OXFORD UNIVERSITY PRESS

A Material Culture: Consumption and Materiality on the Coast of Precolonial East Africa

ISBN : 9780198759317

Price(incl.tax): 
¥14,058
Author: 
Stephanie Wynne-Jones
Pages
256 Pages
Format
Hardcover
Size
135 x 216 mm
Pub date
May 2016
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A Material Culture focuses on objects in Swahili society through the elaboration of an approach that sees both people and things as caught up in webs of mutual interaction. It therefore provides both a new theoretical intervention in some of the key themes in material culture studies, including the agency of objects and the ways they were linked to social identities, through the development of the notion of a biography of practice. These theoretical discussions are explored through the archaeology of the Swahili, on the Indian Ocean coast of eastern Africa. This coast was home to a series of 'stonetowns' (containing coral architecture) from the ninth century AD onwards, of which Kilwa Kisiwani is the most famous, considered here in regional context. These stonetowns were deeply involved in maritime trade, carried out among a diverse, Islamic population. This book suggests that the Swahili are a highly-significant case study for exploration of the relationship between objects and people in the past, as the society was constituted and defined through a particular material setting. Further, it is suggested that this relationship was subtly different than in other areas, and particularly from western models that dominate prevailing analysis. The case is made for an alternative form of materiality, perhaps common to the wider Indian Ocean world, with an emphasis on redistribution and circulation rather than on the accumulation of wealth. The reader will therefore gain familiarity with a little-known and fascinating culture, as well as appreciating the ways that non-western examples can add to our theoretical models.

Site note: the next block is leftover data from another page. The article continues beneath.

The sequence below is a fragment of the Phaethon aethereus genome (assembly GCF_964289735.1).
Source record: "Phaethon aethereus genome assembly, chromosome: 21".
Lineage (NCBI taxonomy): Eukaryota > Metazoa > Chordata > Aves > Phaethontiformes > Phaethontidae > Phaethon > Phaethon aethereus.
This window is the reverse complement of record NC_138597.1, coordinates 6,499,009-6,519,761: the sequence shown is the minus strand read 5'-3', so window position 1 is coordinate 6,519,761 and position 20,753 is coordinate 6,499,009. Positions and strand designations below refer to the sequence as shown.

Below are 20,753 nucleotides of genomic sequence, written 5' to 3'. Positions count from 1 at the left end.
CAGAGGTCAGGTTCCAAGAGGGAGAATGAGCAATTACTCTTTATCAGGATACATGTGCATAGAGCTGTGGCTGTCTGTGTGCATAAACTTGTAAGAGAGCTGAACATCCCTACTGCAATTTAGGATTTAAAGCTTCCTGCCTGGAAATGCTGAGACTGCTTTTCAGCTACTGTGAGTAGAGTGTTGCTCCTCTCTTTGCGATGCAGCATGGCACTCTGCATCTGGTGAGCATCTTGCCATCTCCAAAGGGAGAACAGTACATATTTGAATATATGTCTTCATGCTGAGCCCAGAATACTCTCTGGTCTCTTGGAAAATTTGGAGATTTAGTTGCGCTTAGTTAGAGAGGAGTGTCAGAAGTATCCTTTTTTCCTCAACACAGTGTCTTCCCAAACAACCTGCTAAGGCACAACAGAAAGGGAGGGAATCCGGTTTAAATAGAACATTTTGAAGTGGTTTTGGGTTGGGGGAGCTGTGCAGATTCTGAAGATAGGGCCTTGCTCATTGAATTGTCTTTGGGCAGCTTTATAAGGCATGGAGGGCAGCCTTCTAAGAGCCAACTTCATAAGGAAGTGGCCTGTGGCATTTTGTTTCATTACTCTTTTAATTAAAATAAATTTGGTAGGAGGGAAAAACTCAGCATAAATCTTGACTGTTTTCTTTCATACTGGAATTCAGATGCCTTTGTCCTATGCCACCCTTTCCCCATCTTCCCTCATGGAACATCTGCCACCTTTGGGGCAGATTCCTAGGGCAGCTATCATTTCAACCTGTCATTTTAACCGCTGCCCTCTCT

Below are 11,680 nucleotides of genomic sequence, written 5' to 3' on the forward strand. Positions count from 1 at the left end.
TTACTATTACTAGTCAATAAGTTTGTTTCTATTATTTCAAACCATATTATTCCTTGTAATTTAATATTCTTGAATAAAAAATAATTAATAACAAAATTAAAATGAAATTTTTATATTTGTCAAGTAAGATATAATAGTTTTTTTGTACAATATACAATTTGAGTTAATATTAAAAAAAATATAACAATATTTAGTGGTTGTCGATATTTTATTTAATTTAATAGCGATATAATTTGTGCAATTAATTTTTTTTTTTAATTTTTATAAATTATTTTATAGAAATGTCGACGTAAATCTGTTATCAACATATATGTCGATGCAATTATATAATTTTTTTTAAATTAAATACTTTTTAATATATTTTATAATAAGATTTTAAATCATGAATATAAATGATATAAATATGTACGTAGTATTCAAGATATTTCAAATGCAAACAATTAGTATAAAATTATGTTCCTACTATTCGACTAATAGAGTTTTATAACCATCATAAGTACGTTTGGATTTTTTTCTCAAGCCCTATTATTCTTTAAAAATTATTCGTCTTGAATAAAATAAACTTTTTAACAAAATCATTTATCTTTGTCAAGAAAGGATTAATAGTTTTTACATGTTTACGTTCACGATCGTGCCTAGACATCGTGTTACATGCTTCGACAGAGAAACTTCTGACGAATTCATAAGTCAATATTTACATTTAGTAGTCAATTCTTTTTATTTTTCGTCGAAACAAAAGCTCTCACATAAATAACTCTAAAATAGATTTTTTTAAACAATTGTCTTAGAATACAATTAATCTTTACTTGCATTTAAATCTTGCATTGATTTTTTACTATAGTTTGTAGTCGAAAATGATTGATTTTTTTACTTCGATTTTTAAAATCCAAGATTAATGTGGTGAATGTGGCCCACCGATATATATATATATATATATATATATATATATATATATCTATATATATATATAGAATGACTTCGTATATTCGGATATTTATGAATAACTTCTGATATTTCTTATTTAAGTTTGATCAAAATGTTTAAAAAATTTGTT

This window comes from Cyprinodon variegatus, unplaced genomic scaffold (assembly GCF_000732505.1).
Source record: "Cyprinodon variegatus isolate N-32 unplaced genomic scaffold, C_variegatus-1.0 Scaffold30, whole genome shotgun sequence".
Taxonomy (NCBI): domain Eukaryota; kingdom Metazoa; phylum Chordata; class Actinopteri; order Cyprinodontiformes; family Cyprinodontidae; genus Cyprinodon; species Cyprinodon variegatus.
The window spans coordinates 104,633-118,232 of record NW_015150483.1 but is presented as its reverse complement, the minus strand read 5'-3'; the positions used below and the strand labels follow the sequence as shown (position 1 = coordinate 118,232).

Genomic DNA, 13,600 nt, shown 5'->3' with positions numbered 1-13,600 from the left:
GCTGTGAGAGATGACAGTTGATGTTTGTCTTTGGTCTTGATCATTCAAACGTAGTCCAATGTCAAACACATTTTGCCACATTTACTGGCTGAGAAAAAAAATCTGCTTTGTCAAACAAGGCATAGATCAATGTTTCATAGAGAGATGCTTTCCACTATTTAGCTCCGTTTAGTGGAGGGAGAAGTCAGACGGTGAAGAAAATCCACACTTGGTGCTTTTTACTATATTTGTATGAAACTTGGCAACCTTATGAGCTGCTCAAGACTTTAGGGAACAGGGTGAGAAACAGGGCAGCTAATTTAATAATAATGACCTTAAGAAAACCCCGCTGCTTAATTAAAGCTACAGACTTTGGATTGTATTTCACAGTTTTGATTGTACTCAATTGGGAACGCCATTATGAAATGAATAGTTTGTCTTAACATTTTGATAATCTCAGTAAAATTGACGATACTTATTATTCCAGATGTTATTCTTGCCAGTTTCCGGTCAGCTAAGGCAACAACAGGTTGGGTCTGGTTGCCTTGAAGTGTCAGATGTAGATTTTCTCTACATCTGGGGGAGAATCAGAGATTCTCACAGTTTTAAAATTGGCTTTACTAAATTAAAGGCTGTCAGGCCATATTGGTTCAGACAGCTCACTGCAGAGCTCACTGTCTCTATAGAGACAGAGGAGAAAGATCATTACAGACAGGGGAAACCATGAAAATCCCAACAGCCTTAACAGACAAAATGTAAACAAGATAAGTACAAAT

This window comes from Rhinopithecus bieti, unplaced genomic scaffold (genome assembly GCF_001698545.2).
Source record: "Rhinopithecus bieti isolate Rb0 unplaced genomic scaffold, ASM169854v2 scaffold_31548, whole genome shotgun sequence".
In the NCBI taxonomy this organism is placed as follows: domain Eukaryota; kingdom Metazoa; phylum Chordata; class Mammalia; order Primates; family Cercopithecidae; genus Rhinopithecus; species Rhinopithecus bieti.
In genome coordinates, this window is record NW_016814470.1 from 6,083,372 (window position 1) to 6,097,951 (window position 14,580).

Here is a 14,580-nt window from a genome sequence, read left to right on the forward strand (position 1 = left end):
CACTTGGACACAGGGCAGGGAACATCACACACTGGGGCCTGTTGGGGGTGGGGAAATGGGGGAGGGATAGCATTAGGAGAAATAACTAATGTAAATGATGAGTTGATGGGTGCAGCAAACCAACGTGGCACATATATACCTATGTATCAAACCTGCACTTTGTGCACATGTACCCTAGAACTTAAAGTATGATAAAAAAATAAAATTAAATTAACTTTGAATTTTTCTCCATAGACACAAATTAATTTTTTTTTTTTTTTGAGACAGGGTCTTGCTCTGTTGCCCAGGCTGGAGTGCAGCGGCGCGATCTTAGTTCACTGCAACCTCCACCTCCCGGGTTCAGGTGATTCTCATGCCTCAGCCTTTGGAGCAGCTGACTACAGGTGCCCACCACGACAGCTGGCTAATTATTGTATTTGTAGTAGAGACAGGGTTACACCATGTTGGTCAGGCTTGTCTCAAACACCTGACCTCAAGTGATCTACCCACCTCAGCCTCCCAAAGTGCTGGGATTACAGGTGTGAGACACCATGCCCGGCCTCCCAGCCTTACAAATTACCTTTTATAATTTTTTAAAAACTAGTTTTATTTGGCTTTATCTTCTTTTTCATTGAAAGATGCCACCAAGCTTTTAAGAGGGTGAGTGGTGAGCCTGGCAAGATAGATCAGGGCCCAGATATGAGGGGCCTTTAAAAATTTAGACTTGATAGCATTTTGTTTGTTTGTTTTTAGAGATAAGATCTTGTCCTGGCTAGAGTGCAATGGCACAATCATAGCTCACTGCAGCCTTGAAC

Index: 

1 A Material Culture: Introduction
2 Objects in the Swahili World
3 Kilwa Kisiwani: Establishing a Town
4 Vumba Kuu: Negotiating Similarity and Difference
5 The Nyika: Moving Inland from the Coast
6 Community and Identity in Material Culture
7 The Indian Ocean Before the Arrival of Europeans
8 Swahili Material Worlds

About the author: 

Dr Stephanie Wynne-Jones is a lecturer at the University of York. Her work focuses on the archaeology of the Swahili coast of eastern Africa and particularly on the role of objects and material culture in that society. Her previous roles include the Assistant Directorship of the British Institute in Eastern Africa, and a Leverhulme Early Career Research Fellowship. She has directed extensive fieldwork in eastern Africa, including at Songo Mnara, Vumba Kuu (Kenya), Uvinza, Ujiji, Mafia Island, and Kilwa (Tanzania).

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